Thursday, November 30, 2023

Cooper v. Berger Being Heard Today

The three-judge panel appointed by NC Supreme Court Chief Justice Paul Newby to hear Governor Roy Cooper's "facial" constitutional challenge of S749 (e.g., "On the face of it, this law violates the constitution of North Carolina"). S749 was the sweeping bill which completely reorganized the administration of elections in North Carolina, ultimately enacted over Cooper's veto. Cooper is claiming the bill is a constitutional breach of the separation of powers and ultimately aims at nothing less than reducing drastically the access to early voting in some (many?) counties because 4-4 county boards of election are almost guaranteed to deadlock, and the existing law sez that when there's no majority on a 4-4 board, then all early voting in that county reverts to the local Board of Elections office and no place else (O my brethren!). The case was scheduled for a first hearing this morning in the Wake County Courthouse.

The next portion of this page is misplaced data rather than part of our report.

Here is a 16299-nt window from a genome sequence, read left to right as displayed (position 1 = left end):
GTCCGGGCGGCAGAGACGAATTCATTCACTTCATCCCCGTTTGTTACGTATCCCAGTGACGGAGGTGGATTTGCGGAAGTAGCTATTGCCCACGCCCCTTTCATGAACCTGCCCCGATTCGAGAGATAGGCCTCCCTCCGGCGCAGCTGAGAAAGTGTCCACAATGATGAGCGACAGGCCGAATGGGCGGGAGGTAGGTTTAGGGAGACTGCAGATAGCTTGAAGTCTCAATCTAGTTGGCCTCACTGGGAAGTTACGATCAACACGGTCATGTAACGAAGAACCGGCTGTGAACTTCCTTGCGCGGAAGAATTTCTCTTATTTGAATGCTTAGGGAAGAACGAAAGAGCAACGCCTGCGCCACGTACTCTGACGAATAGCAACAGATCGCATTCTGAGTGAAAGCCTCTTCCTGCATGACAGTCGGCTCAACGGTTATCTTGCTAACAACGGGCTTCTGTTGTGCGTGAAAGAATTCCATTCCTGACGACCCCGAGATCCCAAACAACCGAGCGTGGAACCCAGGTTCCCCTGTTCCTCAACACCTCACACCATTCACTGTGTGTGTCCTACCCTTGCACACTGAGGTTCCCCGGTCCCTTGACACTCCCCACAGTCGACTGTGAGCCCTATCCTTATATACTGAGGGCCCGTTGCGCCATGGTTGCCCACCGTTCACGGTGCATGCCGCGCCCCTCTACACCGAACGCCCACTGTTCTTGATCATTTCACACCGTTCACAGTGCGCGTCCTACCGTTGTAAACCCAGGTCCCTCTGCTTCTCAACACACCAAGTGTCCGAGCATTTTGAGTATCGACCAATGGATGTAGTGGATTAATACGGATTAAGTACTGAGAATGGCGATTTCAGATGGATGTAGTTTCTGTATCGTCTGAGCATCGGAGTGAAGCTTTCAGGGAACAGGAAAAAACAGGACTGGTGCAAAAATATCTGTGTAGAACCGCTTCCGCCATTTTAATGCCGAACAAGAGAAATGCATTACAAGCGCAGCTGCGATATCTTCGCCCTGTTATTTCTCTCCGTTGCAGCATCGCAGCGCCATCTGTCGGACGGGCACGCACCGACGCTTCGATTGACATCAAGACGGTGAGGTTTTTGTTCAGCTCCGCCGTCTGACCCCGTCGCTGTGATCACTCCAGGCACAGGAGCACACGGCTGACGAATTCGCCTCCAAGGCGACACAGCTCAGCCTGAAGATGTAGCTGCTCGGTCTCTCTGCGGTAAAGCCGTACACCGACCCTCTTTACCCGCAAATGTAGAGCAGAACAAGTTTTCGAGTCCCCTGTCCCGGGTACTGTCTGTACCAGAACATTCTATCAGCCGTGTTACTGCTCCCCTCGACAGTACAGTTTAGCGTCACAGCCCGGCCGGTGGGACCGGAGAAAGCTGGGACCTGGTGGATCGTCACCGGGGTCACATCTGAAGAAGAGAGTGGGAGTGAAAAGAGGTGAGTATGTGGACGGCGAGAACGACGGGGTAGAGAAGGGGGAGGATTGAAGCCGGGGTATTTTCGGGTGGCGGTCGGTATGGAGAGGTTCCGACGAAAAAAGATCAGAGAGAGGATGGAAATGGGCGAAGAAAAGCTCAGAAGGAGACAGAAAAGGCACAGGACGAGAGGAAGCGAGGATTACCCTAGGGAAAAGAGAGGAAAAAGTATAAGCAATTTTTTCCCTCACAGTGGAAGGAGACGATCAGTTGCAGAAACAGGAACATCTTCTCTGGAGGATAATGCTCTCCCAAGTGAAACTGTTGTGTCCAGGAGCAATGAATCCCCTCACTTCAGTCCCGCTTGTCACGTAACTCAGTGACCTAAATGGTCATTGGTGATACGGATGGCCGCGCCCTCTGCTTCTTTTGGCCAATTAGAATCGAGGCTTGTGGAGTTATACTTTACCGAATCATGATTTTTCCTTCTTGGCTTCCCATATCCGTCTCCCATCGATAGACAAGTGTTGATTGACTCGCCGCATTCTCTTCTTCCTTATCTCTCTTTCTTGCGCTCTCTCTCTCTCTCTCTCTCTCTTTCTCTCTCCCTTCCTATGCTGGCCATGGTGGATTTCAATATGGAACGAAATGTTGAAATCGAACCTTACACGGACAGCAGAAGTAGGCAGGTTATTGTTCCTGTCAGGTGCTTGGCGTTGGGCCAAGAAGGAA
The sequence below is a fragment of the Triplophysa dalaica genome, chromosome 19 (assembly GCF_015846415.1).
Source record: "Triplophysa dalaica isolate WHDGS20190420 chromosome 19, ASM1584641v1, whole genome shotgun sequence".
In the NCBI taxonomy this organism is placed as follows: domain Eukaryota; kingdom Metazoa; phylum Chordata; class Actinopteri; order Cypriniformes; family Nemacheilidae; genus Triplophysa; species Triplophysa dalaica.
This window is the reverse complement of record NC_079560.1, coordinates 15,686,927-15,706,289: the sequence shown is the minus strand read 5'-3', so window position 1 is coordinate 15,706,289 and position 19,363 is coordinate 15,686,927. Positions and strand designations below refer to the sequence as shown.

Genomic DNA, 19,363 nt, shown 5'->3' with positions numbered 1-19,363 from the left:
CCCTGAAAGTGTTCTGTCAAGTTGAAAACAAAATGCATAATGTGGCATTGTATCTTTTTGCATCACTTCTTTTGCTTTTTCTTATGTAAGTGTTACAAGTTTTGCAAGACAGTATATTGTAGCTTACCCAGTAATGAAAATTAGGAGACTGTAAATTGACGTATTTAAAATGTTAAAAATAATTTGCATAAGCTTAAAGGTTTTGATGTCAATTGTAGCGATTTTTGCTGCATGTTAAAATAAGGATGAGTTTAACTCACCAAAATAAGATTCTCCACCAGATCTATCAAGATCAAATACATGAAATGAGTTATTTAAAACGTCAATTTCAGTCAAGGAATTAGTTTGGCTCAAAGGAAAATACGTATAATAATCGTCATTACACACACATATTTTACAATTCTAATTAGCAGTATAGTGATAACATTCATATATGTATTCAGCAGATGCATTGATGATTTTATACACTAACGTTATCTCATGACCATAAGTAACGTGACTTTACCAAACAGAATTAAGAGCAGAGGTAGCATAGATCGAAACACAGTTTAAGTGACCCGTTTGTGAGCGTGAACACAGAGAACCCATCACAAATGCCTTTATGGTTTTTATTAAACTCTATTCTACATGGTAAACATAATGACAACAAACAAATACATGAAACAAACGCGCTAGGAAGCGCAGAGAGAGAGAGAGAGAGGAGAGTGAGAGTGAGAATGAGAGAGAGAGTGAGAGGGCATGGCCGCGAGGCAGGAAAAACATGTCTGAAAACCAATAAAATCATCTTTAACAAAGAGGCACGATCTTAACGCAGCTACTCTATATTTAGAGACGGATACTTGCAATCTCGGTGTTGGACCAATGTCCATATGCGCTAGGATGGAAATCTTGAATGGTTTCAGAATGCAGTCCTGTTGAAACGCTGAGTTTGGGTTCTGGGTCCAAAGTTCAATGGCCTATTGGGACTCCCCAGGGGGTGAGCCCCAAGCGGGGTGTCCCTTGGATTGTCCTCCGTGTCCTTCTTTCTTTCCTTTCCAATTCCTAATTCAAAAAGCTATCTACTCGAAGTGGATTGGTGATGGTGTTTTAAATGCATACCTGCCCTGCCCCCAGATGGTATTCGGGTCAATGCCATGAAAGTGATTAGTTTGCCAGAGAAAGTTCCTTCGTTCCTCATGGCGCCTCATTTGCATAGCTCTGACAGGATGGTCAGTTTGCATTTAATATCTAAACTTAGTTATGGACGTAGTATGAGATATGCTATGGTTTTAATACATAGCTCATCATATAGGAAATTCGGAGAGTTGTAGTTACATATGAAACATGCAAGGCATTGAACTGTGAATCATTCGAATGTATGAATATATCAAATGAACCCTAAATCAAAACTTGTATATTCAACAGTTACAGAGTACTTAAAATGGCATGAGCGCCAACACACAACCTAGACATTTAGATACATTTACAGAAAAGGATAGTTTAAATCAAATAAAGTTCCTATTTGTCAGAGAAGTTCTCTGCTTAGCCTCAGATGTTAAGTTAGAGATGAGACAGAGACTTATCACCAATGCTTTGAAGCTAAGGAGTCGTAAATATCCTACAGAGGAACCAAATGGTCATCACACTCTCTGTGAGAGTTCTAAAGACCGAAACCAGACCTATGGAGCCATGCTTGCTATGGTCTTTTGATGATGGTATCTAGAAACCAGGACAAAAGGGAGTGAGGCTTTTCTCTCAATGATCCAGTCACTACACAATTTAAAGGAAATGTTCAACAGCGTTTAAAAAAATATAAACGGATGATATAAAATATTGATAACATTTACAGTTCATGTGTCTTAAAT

Carolina Journal reported the names and affiliations of the three judges that Newby picked: Superior Court Judges Edwin Wilson, Lori Hamilton, and Andrew Womble. Wilson is the lone Democrat, appointed by Roy Cooper. Hamilton and Womble are Republicans, and I suspect Newby knows their temperament (if not their temperature) and chose accordingly.

What are the odds for Cooper? Considering that the end-all and be-all of this case, no matter what the 3-judge panel decides, will be Paul Newby Hisownself and the current other four member of the Supreme Court clatch, I ain't holding my breath. The Republicans have bent themselves silly to constantly grab more power, and where they can't just outright bar certain people from voting, they'll make the very administration of voting -- especially early voting -- completely broken. It's American carnage all right.


You could have knocked me over with a dandelion head, but the 3-judge panel ruled unanimously that they sure nuf would like to have a trial over whether S749 violates Governor Cooper's constitutional rights (separation of powers), and in the blessed meantime, here's a temporary injunction on implementation of replacing all boards of elections in every county with boards made up of equal numbers of Republicans and Democrats (the newest Republican scheme to put a curse on voting). With the injunction, the current administration of elections in North Carolina stays the same, which tilts all boards one vote toward the Party of the Governor. Looks like the 3-2 Democratic majority on county boards will remain in place through next March's primary.

No comments: